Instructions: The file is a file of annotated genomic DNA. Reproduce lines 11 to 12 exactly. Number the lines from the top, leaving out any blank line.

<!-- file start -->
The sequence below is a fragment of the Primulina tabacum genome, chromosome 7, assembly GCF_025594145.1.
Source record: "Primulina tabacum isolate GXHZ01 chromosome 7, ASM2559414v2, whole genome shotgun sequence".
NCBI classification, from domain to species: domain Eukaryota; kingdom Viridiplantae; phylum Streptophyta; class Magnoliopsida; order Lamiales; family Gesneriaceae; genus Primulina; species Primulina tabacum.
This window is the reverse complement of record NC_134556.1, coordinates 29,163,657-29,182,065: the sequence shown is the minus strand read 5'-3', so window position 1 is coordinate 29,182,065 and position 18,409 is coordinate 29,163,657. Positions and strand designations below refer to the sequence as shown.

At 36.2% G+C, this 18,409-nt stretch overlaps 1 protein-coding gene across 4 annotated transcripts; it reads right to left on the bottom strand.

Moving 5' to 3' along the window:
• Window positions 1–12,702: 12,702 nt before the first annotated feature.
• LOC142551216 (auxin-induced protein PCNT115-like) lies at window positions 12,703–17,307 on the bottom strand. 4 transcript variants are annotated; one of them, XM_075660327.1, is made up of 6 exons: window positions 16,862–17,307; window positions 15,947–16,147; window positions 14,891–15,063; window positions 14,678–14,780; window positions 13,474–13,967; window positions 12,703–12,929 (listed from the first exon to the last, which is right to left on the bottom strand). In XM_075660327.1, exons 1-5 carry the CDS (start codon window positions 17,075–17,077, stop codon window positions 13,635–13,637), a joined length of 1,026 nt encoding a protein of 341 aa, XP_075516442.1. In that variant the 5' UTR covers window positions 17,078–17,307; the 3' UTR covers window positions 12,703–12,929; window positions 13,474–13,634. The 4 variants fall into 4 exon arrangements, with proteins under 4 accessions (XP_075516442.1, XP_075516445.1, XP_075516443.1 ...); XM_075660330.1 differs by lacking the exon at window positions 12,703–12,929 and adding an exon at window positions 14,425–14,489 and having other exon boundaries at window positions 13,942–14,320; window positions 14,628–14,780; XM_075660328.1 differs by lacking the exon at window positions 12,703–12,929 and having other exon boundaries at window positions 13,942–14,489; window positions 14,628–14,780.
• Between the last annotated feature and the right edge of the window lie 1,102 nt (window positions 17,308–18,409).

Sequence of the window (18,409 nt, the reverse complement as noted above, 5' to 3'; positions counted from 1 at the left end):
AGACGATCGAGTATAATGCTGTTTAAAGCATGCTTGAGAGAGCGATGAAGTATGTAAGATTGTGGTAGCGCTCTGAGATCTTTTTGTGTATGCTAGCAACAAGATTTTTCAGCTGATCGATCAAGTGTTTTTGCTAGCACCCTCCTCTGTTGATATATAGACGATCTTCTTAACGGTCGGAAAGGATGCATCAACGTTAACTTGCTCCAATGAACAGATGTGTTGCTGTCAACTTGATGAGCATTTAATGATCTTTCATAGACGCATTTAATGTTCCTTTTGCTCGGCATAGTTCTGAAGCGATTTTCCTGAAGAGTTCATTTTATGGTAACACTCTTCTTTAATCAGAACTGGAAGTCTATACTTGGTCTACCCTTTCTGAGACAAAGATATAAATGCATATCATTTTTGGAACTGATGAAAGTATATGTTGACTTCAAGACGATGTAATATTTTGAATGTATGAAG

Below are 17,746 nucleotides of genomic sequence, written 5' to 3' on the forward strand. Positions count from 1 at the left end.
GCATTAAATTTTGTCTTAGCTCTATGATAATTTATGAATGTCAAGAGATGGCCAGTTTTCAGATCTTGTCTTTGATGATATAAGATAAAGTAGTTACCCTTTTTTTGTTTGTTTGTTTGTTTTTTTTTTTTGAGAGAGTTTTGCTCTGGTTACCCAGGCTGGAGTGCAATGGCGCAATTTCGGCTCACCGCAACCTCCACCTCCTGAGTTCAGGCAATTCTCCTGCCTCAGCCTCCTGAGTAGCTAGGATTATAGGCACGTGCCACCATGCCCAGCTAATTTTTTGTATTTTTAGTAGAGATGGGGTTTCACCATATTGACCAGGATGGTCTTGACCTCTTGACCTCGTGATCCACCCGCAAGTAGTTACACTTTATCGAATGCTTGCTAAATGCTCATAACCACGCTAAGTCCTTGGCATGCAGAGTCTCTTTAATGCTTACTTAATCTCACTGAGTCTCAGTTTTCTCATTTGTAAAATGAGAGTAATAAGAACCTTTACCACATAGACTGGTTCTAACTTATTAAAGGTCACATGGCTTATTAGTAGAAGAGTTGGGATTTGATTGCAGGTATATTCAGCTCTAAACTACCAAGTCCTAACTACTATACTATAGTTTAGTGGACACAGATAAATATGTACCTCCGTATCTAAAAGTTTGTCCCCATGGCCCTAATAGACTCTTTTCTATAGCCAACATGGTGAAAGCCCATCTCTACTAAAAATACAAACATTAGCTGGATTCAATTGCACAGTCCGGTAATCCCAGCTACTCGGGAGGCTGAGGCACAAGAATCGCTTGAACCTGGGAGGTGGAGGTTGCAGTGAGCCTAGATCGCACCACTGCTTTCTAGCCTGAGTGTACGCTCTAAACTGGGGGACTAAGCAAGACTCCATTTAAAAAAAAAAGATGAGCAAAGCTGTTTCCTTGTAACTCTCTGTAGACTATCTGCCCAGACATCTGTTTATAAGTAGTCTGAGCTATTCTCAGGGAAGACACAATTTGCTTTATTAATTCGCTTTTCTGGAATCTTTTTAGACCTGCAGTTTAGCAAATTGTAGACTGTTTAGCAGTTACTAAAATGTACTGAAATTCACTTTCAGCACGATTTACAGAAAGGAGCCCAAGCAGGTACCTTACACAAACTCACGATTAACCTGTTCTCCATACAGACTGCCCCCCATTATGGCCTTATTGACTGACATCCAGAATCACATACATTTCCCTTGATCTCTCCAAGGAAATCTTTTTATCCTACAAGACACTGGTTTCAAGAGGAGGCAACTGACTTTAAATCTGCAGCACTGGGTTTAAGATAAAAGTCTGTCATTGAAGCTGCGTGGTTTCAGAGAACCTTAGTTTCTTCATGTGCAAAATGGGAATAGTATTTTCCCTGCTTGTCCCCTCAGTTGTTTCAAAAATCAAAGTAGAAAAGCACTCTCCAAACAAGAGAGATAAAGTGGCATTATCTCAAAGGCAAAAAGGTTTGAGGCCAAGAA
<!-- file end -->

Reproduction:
AGACGATCGAGTATAATGCTGTTTAAAGCATGCTTGAGAGAGCGATGAAGTATGTAAGATTGTGGTAGCGCTCTGAGATCTTTTTGTGTATGCTAGCAACAAGATTTTTCAGCTGATCGATCAAGTGTTTTTGCTAGCACCCTCCTCTGTTGATATATAGACGATCTTCTTAACGGTCGGAAAGGATGCATCAACGTTAACTTGCTCCAATGAACAGATGTGTTGCTGTCAACTTGATGAGCATTTAATGATCTTTCATAGACGCATTTAATGTTCCTTTTGCTCGGCATAGTTCTGAAGCGATTTTCCTGAAGAGTTCATTTTATGGTAACACTCTTCTTTAATCAGAACTGGAAGTCTATACTTGGTCTACCCTTTCTGAGACAAAGATATAAATGCATATCATTTTTGGAACTGATGAAAGTATATGTTGACTTCAAGACGATGTAATATTTTGAATGTATGAAG

Below are 17,746 nucleotides of genomic sequence, written 5' to 3' on the forward strand. Positions count from 1 at the left end.